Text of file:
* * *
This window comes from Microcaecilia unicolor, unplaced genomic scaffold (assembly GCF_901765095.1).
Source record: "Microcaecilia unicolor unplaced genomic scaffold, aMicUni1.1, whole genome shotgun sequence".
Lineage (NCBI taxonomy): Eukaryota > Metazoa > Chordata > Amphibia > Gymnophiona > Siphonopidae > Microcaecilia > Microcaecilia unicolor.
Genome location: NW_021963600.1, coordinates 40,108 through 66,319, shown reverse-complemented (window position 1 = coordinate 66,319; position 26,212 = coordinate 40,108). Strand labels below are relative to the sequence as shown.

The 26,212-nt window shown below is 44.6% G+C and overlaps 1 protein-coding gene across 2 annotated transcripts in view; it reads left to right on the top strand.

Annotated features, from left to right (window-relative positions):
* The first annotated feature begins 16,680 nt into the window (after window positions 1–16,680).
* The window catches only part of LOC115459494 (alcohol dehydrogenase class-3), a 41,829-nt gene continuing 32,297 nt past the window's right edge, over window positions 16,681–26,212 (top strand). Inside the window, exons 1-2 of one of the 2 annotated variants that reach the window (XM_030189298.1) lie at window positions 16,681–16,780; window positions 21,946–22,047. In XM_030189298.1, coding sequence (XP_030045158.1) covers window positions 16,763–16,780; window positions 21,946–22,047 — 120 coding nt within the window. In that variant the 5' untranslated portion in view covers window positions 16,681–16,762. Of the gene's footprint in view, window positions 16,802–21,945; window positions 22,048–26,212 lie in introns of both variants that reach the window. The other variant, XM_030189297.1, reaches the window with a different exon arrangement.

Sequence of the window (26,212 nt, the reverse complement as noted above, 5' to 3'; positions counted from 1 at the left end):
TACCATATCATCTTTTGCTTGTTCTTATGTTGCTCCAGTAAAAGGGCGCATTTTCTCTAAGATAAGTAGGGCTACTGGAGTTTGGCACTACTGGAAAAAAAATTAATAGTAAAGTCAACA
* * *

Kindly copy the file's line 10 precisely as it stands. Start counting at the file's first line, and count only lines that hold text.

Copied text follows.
TACCATATCATCTTTTGCTTGTTCTTATGTTGCTCCAGTAAAAGGGCGCATTTTCTCTAAGATAAGTAGGGCTACTGGAGTTTGGCACTACTGGAAAAAAAATTAATAGTAAAGTCAACA